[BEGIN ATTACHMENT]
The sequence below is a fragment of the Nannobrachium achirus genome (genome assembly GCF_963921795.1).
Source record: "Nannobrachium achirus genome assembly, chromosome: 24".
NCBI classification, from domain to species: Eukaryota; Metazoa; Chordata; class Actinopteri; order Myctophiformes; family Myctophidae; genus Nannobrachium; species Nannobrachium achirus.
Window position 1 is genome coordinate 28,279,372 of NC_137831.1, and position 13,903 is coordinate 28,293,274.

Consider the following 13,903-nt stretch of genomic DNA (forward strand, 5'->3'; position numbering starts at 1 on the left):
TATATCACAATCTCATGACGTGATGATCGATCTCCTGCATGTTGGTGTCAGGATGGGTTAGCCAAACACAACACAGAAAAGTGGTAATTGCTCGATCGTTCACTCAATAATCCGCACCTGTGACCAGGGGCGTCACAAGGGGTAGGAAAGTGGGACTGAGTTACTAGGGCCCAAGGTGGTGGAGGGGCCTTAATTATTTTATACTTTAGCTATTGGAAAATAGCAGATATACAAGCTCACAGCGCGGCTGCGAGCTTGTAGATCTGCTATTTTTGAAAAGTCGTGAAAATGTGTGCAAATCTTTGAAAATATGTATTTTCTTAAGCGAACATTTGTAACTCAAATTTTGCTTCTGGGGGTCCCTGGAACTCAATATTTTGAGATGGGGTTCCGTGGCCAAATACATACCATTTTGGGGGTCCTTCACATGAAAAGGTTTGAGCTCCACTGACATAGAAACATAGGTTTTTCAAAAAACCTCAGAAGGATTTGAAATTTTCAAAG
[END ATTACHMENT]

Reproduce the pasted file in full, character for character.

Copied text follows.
The sequence below is a fragment of the Nannobrachium achirus genome (genome assembly GCF_963921795.1).
Source record: "Nannobrachium achirus genome assembly, chromosome: 24".
NCBI classification, from domain to species: Eukaryota; Metazoa; Chordata; class Actinopteri; order Myctophiformes; family Myctophidae; genus Nannobrachium; species Nannobrachium achirus.
Window position 1 is genome coordinate 28,279,372 of NC_137831.1, and position 13,903 is coordinate 28,293,274.

Consider the following 13,903-nt stretch of genomic DNA (forward strand, 5'->3'; position numbering starts at 1 on the left):
TATATCACAATCTCATGACGTGATGATCGATCTCCTGCATGTTGGTGTCAGGATGGGTTAGCCAAACACAACACAGAAAAGTGGTAATTGCTCGATCGTTCACTCAATAATCCGCACCTGTGACCAGGGGCGTCACAAGGGGTAGGAAAGTGGGACTGAGTTACTAGGGCCCAAGGTGGTGGAGGGGCCTTAATTATTTTATACTTTAGCTATTGGAAAATAGCAGATATACAAGCTCACAGCGCGGCTGCGAGCTTGTAGATCTGCTATTTTTGAAAAGTCGTGAAAATGTGTGCAAATCTTTGAAAATATGTATTTTCTTAAGCGAACATTTGTAACTCAAATTTTGCTTCTGGGGGTCCCTGGAACTCAATATTTTGAGATGGGGTTCCGTGGCCAAATACATACCATTTTGGGGGTCCTTCACATGAAAAGGTTTGAGCTCCACTGACATAGAAACATAGGTTTTTCAAAAAACCTCAGAAGGATTTGAAATTTTCAAAG